Astronomers Turns To Crowdfunding To Solve Mystery Of Alien Broadcasts
A man is close to solving the four-decades-old mystery signal from deep space, believed by some to have come from aliens. And he needs your donation to make it happen.
American astronomer Antonio Paris, a professor from St. Petersburg College in Florida, is trying to find out the origins of Wow! signal, an explosive blast of radio waves recorded back in August 1977 by astronomer Jerry R. Ehman.
As he was monitoring data from the “Big Ear” radio telescope of Ohio State University, Ehman encountered a super strong radio signal that lasted 72 seconds, referring to the exceptional transmission as “Wow!” on a printout.
The signal — 30 times more powerful than the usual radiation emanating from the area — was never detected again despite several attempts. It started to be rumored as an alien broadcast.
Wow! signal caught the attention of Paris, formerly in military intelligence for a decade and as a defense department special agent for four years. With a natural savvy for investigative work, he had his own hunch on what really produced the signal.
“I had a description of what the suspects should look like. I found that there are several comets in the area that match that description,” he said in a Business Insider report.
Paris and his team need to have a radio telescope up by Jan. 25 next year to solve the mystery, thus deciding to crowdfund the campaign. The experiment has so far gathered over $17,000 on GoFundMe, calling for help to “solve one of the greatest mysteries of the Universe.”
But what does Paris think caused the Wow! signal?
The signal is believed to be produced by two comets emitting hydrogen while in transit in the star cluster M55 in the constellation Sagittarius.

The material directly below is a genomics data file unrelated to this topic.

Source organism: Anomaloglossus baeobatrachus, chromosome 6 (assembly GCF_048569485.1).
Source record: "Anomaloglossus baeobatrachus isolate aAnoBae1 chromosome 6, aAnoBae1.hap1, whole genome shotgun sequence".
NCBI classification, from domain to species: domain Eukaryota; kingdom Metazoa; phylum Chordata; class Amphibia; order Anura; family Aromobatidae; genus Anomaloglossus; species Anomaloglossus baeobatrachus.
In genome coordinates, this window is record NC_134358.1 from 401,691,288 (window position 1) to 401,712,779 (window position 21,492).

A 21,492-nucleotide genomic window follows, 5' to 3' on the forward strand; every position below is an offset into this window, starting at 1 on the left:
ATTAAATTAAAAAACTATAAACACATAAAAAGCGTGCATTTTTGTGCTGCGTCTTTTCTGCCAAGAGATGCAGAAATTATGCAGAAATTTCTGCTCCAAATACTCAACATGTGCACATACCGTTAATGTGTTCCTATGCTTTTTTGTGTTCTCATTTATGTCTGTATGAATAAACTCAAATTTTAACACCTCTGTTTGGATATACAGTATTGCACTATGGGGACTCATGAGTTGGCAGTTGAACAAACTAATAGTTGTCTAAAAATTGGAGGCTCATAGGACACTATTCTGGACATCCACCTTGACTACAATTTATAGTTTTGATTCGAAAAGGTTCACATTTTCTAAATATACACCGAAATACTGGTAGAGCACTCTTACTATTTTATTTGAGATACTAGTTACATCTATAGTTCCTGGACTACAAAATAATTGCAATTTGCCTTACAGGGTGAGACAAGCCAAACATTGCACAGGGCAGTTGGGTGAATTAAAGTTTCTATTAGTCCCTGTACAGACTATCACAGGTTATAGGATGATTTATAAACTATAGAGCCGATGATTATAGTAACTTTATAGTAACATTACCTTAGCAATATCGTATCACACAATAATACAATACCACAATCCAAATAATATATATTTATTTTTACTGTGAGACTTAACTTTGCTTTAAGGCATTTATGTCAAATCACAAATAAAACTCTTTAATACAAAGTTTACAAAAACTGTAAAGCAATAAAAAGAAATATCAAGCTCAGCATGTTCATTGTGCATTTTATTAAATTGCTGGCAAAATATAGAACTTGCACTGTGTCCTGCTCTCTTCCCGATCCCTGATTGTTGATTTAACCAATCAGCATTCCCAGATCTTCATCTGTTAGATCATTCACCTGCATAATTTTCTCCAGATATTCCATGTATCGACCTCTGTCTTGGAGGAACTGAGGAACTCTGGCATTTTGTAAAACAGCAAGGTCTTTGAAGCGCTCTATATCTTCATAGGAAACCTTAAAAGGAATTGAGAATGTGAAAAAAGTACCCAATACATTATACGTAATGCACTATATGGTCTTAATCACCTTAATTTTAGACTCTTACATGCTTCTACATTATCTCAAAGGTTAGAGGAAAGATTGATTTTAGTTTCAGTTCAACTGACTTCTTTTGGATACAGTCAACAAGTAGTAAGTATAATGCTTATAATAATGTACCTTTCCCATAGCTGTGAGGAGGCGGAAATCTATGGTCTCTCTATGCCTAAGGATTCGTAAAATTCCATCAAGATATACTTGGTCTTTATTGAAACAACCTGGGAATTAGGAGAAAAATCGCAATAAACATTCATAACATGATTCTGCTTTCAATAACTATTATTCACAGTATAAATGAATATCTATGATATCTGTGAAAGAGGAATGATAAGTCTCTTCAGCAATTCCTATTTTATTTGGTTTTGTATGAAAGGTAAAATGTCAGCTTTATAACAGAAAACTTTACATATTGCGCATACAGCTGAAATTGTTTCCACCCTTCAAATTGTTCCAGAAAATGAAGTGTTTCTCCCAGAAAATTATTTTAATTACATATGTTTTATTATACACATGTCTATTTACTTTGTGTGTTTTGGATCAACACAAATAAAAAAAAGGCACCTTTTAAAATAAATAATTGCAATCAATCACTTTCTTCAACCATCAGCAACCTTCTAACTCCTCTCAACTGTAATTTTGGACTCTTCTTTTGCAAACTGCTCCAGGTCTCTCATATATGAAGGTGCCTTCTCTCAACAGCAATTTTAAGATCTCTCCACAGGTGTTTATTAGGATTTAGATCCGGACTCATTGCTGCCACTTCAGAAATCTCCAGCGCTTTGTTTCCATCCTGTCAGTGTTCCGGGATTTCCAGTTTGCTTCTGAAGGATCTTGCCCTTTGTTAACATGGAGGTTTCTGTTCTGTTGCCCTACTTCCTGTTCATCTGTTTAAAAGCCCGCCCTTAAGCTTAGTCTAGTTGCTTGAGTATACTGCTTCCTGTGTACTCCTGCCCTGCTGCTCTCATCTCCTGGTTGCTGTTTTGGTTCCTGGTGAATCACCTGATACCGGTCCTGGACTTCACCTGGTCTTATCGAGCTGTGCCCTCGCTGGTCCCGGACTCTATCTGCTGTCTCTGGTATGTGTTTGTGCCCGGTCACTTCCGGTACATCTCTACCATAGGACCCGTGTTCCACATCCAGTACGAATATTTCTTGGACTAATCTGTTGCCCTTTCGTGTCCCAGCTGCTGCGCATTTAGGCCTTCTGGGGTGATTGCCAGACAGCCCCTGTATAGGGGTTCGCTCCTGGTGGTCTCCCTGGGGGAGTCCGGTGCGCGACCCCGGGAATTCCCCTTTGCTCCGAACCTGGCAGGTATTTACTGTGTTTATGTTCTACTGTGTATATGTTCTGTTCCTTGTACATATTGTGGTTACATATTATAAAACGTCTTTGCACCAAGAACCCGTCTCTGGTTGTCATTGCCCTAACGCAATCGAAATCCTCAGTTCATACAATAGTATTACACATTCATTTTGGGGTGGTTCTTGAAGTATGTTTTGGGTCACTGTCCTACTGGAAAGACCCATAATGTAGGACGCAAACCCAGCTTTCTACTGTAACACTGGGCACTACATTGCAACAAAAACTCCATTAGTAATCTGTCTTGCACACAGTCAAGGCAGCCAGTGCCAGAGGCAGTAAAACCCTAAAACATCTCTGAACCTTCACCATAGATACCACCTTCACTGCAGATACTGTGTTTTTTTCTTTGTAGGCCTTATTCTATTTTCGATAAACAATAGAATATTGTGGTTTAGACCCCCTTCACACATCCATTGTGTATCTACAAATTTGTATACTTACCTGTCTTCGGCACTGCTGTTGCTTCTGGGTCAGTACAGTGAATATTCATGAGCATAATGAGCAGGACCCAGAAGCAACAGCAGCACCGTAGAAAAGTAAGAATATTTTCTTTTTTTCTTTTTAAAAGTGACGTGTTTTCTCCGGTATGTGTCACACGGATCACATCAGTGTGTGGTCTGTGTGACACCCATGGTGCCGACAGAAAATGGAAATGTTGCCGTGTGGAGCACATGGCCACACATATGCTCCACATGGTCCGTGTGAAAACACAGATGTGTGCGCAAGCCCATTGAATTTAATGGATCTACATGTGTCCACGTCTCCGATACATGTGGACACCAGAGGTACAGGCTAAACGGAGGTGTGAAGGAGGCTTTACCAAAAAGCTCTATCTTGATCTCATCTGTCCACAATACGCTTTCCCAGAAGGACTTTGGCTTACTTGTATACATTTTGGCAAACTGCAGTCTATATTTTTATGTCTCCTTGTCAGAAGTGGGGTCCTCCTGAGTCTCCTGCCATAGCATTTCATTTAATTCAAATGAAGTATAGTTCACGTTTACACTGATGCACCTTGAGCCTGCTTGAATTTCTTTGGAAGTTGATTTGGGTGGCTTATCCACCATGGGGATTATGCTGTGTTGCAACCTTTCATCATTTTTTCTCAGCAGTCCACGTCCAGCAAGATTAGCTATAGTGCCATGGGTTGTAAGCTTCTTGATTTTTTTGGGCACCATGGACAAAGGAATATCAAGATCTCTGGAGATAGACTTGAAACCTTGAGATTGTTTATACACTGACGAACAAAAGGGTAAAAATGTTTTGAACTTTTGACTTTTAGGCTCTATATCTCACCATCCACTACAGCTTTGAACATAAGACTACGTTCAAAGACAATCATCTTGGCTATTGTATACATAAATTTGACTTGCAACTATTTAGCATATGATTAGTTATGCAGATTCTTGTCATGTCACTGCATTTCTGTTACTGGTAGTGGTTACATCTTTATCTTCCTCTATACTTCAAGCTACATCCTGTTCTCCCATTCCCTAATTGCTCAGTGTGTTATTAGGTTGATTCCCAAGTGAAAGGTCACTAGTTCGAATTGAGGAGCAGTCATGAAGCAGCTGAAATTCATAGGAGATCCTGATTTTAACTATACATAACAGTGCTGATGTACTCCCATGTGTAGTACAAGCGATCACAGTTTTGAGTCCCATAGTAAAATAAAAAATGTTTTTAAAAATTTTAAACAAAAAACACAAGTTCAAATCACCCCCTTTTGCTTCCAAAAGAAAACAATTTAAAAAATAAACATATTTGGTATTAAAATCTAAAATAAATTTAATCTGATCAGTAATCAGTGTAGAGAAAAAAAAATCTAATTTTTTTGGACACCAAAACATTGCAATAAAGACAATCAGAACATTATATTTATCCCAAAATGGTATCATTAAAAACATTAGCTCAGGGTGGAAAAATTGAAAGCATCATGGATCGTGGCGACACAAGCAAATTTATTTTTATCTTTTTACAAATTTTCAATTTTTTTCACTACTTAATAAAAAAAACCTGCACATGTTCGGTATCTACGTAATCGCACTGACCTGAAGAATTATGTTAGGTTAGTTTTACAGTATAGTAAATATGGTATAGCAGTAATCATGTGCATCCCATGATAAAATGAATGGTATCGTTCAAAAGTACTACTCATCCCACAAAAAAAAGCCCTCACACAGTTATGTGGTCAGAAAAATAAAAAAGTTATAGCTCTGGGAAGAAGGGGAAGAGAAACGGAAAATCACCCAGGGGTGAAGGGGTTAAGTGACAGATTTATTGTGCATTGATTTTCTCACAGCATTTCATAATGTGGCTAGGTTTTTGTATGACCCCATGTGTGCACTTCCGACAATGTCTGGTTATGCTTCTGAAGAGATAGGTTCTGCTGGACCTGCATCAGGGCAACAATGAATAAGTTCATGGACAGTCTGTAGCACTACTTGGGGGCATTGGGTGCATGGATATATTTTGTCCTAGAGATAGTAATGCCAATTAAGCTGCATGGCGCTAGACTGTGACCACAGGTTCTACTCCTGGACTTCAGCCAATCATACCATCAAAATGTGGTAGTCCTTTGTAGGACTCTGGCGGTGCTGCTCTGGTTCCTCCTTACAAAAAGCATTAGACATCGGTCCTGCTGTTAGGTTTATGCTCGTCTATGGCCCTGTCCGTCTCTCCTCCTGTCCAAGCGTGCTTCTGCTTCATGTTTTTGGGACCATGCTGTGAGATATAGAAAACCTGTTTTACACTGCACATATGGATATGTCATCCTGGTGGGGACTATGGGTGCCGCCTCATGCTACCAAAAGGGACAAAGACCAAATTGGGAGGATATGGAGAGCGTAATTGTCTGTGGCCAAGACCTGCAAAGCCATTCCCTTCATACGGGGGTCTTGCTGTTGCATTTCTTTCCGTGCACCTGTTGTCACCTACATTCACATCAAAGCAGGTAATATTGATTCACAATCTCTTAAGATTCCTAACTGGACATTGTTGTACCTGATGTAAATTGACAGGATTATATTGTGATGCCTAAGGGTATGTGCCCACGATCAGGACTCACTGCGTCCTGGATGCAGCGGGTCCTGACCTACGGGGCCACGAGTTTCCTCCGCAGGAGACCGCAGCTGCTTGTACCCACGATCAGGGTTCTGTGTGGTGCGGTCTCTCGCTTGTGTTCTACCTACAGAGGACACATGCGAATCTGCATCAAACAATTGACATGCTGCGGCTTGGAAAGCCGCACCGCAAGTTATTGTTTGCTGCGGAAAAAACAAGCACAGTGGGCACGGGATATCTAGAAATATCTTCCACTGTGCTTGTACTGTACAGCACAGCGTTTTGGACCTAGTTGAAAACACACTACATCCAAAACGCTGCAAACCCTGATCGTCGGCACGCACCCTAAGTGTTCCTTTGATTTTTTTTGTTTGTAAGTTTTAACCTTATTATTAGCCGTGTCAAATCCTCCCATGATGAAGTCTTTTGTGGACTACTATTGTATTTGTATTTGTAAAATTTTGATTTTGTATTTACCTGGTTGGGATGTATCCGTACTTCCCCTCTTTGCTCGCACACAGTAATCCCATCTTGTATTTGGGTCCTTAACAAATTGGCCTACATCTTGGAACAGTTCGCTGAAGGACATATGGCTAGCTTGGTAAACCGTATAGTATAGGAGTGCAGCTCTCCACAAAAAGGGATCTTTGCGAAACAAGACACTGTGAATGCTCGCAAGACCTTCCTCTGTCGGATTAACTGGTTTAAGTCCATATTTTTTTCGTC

As comets pass by our sun, UV light breaks up their ice and create a massive hydrogen gas cloud around them. The case now, according to Paris, is that the frequency of the Wow! signal matches a frequency that is naturally given off by hydrogen.
“The frequency for the ‘Wow’ signal fell close to the hydrogen line, and the hydrogen clouds of 266P/Christensen and P/2008 Y2 (Gibbs) were in the proximity of the right ascension and declination values of the ‘Wow’ signal,” he explains on the GoFundMe page.
No one really pored over this idea prior to Paris because no one knew about the existence of these comets when the Wow! signal was first picked up.
When comets pass in front of a telescope, they would generate a brief signal that could be a possible match for the Wow! signal. Since the two comets will transit the neighborhood of this extraordinary signal this January, Paris’ group is scrambling to build a radio telescope to test the hypothesis.
The proposal, however, has its share of critics. James Bauer of NASA’s Jet Propulsion Lab in California said that while cometary hydrogen can have quite a reach, the signal would not be strong enough.
“If comets were radio-bright at 21 centimeters, I would be puzzled as to why they aren’t observed more often at those wavelengths,” he tells New Scientist, adding it is “Science 101” to test the hypothesis before it is ruled out.
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